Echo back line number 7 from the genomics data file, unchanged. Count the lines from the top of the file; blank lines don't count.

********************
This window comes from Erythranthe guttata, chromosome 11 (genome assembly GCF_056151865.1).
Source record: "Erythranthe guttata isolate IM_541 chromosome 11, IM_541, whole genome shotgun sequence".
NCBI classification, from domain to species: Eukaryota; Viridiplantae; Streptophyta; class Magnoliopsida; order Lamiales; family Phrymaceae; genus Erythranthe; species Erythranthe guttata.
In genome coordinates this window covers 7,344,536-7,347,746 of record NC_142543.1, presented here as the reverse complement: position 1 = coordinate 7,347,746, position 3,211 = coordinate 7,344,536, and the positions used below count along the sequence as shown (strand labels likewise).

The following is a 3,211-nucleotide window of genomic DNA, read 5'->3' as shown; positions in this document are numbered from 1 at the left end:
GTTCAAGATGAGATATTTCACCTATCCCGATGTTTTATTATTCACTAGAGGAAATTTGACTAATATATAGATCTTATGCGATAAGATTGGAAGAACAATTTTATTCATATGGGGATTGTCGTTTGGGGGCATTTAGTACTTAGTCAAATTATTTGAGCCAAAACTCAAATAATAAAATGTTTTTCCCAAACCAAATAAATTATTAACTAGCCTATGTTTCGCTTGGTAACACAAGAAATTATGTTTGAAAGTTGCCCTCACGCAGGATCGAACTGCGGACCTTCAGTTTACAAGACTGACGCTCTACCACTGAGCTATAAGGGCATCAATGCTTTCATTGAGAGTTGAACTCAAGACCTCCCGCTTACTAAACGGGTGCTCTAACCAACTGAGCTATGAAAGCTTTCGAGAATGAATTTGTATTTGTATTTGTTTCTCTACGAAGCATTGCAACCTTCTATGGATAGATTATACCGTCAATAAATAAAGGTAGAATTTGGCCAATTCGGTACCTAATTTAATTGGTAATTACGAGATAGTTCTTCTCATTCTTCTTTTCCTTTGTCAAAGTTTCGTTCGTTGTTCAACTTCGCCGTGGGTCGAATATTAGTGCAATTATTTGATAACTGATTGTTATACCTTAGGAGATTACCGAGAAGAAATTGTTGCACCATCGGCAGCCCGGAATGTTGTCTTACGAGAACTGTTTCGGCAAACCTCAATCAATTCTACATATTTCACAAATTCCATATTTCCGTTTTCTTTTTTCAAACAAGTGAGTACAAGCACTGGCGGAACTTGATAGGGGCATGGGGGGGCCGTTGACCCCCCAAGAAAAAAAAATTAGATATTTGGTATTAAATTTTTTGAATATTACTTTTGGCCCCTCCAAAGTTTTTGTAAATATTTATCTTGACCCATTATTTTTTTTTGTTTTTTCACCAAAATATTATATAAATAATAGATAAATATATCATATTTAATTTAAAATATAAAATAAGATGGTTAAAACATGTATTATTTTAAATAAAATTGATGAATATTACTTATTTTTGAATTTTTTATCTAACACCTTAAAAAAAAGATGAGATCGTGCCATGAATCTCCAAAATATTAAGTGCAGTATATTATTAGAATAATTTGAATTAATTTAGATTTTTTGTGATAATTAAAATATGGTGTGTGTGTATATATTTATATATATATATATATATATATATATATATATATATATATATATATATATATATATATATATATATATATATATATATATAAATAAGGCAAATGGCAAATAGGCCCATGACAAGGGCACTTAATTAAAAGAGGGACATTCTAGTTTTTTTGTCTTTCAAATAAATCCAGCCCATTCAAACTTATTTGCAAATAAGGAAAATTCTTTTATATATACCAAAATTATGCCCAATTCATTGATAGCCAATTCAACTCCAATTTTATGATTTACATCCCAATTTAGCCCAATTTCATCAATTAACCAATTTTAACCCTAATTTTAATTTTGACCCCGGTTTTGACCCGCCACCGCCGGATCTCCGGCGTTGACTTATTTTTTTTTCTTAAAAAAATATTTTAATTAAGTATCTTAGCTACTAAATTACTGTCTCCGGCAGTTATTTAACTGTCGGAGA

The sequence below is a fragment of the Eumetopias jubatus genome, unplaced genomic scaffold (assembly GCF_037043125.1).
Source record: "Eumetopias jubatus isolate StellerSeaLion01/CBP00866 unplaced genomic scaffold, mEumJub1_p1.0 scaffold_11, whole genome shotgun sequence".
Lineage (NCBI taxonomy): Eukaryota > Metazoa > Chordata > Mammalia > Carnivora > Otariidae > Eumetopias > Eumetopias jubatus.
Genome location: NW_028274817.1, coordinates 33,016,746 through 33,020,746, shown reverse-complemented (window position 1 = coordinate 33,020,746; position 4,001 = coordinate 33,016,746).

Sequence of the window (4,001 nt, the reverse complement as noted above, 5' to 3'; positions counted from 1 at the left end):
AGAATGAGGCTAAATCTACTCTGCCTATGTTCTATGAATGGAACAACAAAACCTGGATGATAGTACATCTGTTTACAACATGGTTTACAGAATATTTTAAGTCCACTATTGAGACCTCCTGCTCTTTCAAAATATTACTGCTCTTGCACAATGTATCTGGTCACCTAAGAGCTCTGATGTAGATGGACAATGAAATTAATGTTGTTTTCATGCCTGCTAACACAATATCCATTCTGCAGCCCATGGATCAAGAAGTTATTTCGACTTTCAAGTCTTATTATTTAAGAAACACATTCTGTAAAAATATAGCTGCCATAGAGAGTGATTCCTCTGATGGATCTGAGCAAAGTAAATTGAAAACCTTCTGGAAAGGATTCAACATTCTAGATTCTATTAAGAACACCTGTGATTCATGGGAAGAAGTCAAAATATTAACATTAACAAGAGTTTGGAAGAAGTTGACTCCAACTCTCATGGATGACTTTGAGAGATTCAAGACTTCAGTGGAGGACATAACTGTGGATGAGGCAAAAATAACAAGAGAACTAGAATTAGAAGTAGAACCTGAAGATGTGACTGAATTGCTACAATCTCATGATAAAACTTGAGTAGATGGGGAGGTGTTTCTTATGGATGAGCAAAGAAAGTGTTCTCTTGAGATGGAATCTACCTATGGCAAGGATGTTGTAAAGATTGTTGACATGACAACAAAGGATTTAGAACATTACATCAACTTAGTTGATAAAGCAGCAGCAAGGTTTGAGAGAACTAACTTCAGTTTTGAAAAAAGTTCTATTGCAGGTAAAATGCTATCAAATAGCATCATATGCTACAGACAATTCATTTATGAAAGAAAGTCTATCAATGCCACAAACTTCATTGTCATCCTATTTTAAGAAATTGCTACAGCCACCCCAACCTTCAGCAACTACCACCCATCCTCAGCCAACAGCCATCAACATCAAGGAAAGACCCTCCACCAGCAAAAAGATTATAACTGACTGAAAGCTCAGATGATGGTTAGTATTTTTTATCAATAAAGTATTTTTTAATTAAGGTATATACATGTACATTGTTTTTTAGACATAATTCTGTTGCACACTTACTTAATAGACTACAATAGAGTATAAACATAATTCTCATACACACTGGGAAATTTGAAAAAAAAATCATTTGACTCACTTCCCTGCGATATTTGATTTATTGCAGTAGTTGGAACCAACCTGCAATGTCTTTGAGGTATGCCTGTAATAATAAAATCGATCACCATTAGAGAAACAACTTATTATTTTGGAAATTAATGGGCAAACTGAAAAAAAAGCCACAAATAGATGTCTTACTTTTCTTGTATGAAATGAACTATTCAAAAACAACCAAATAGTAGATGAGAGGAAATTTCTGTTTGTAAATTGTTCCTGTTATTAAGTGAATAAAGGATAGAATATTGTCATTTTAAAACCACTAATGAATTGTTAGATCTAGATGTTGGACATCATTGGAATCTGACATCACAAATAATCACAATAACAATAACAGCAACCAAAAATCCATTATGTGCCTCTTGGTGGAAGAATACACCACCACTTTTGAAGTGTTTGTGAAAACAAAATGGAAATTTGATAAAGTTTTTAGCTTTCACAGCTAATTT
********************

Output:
The sequence below is a fragment of the Eumetopias jubatus genome, unplaced genomic scaffold (assembly GCF_037043125.1).